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Old 10-16-2012, 11:04 AM   #1
The PacRat OP
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Shadow vs V-Star - school me

Been looking at the Shadow (ACE mostly) and V-Star. Both very nice. Can anyone educate me on how they compare in maintenance, reliability, comfort for 6'3" rider, etc etc? What to look at / avoid?

The 1100s look nice - would consider a 750 but the size might not work out considering my height.

I already cannot imagine dropping the pipes to change oil (WTF?), but I see the is a relocation kit for the V-Star.

I really like the looks of the Silverado and the ACE Tourer.

Budget maybe in the $4000 +/- range.
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Old 10-16-2012, 11:30 AM   #2
thedrewski86
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I've ridden an ACE 1100 for the past 5 years. I'm 6'3" 200lbs. The bike has been rock solid reliable, all I had to do was replace the stator/regulator. Other than that it has been perfect. Being a rather tall person it works well as far as a cruiser goes, I put on floorboards and 10" apes that helped immensely. It eats up city and highway miles in relative comfort. It also sucks gas even though it runs perfect, I average about 33mpg.
If you want a Shadow 1100 I would really suggest a newer Spirit model with the dual pin crank. They rev higher, make a few more horses and I've seen them get much more respectable mileage (around about 40 to 45 average). Fyi the Tourer has the dual pin crank so it would be a nice option. The 750 Shadows are great bikes and get awesome mileage. Obviously you'll get blown around a bit more but they keep up just as well as the 1100 does.
I've never ridden Yamaha's harley rippoff but I've never heard anything bad.

EDIT: if you look at a Honda, Google "three yellow wires" for the common shot regulator culprit. Take a voltmeter with to check battery voltage at idle and revving it up a bit. A shot charging system is no reason to stay away from a bike but it's a good thing to be aware of!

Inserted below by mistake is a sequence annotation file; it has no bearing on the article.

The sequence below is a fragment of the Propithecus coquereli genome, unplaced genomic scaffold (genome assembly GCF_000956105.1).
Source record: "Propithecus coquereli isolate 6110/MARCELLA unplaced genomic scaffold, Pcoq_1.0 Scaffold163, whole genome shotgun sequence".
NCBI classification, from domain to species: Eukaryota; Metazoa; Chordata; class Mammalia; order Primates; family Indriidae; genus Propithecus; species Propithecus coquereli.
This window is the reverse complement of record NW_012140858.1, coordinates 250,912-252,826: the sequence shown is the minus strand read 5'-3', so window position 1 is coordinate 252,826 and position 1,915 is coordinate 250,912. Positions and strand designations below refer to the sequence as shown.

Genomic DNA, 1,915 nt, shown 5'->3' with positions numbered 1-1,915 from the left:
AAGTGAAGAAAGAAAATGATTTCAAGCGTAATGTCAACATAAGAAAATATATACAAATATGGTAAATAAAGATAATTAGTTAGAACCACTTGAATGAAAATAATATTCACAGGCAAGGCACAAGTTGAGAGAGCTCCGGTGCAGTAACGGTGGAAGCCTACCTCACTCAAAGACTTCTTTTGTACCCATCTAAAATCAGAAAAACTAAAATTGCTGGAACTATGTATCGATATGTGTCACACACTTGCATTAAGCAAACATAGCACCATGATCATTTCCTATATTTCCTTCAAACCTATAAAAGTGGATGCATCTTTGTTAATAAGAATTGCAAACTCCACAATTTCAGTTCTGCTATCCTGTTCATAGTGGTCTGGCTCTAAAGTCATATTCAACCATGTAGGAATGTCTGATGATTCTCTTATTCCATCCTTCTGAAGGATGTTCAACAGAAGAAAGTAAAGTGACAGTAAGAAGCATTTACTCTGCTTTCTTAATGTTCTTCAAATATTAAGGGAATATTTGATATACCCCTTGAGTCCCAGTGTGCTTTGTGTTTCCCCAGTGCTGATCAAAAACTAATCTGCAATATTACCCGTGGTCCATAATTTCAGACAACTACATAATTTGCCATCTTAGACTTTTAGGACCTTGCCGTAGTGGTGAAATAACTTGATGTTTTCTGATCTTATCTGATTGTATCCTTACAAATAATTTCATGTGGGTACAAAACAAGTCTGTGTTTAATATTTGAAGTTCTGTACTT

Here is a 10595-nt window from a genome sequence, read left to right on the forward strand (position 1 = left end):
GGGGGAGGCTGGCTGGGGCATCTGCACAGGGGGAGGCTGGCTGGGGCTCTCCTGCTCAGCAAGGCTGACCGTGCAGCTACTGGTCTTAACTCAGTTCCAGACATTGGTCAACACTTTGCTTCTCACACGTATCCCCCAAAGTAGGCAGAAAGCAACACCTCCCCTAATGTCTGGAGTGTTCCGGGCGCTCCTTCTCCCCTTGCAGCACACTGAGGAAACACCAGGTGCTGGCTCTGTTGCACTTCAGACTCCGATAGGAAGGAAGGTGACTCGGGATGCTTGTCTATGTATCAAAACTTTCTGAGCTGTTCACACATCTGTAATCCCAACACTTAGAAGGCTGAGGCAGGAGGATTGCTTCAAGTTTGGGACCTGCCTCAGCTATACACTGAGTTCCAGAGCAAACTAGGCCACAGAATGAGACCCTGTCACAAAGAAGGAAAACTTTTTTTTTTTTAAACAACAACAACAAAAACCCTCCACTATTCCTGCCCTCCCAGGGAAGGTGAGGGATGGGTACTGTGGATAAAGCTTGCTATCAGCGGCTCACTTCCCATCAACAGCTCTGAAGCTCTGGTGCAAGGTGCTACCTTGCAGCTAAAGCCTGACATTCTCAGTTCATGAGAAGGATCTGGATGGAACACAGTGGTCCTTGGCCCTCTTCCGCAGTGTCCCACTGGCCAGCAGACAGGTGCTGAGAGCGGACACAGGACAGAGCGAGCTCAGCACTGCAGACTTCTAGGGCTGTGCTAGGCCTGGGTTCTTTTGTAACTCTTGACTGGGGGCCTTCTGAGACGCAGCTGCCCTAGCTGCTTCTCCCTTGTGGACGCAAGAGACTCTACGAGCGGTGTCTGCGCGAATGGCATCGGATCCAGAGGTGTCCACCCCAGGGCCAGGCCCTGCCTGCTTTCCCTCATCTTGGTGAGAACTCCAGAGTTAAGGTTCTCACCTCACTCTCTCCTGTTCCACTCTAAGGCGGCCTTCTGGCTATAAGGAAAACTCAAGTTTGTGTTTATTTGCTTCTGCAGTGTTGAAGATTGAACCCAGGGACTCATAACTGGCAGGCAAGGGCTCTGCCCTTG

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Old 10-16-2012, 01:45 PM   #3
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Anybody here over 6' ride a 750 ACE?

Anybody have a V-Star with the relocated Oil filter?
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Old 10-16-2012, 02:39 PM   #4
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I owned a Shadow 1100 back when they had 4 speed tranny's and tiny gas tanks. I loved that bike. The only reason I got rid of it is because I lost my job and needed the $$$.

I also had a Virago 750, which was very similar to the Virago 11000. I may be incorrect, but I think the V-star 110 is loosely based on the old Virago 1100. I liked the Virago too, but it was a pita to work on.

I would go with the Honda.
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Old 10-16-2012, 02:48 PM   #5
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I have a 2007 VStar 1100 that I've put 52,000 miles on. Daily commuting plus lots of 1-2 week road trips. Never a single issue with it personally. The recurring issues that do come up on this particular bike is the starter clutch and the middle drive shaft yoke, which IIRC is most common on the 2006.